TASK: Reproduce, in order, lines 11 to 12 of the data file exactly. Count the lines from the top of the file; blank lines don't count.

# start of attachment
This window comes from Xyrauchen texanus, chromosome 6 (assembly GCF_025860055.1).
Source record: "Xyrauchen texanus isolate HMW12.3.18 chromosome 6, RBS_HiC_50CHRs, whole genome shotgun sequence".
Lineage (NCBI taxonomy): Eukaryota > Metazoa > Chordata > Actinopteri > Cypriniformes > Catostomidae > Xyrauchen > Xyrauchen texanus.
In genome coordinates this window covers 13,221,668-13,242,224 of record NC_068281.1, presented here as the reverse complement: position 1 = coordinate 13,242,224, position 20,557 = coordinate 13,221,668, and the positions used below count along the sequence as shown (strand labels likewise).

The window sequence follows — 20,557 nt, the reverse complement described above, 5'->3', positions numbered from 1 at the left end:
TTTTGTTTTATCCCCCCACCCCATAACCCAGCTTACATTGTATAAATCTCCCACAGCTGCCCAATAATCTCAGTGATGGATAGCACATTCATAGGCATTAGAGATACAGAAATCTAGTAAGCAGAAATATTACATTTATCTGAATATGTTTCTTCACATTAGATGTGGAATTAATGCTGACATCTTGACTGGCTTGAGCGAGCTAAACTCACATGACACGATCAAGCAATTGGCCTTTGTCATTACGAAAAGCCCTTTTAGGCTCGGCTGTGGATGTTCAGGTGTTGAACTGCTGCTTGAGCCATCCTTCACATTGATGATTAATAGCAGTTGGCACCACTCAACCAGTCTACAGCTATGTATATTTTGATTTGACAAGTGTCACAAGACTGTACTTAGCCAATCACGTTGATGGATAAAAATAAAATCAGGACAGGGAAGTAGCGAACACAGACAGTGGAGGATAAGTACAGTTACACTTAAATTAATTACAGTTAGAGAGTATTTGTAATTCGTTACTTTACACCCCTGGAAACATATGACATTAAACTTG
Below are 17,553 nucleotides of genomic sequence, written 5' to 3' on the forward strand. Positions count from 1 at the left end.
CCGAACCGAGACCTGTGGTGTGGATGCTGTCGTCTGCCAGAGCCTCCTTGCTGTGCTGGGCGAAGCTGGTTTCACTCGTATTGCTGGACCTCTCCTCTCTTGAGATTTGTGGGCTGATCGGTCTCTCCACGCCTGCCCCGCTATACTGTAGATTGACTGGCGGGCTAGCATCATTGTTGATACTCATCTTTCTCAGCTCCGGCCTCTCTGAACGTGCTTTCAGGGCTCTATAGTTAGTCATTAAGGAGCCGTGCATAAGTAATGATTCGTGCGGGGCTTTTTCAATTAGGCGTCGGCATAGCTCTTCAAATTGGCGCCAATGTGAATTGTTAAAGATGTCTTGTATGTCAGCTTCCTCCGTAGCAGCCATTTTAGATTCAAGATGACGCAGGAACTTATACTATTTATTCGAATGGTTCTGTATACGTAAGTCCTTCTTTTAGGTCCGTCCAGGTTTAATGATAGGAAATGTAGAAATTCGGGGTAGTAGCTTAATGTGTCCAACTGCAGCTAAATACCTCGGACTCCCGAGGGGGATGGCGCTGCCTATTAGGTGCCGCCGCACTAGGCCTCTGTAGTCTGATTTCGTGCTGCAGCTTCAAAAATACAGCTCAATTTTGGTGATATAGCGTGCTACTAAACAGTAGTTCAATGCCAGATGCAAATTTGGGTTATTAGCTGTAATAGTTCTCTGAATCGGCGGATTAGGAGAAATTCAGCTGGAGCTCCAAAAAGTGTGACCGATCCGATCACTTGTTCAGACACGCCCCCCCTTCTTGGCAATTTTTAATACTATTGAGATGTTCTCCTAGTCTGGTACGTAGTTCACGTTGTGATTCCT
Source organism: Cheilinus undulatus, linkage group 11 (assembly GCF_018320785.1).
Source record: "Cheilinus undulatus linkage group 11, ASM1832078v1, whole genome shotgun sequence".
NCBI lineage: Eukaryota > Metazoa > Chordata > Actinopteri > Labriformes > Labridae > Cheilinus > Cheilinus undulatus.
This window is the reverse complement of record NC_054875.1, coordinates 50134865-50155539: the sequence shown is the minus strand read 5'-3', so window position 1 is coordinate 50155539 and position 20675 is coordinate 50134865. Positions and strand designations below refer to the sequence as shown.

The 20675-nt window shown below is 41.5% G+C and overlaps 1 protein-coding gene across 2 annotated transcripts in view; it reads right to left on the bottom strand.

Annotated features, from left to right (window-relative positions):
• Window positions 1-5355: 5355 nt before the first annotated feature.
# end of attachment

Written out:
NCBI lineage: Eukaryota > Metazoa > Chordata > Actinopteri > Labriformes > Labridae > Cheilinus > Cheilinus undulatus.
This window is the reverse complement of record NC_054875.1, coordinates 50134865-50155539: the sequence shown is the minus strand read 5'-3', so window position 1 is coordinate 50155539 and position 20675 is coordinate 50134865. Positions and strand designations below refer to the sequence as shown.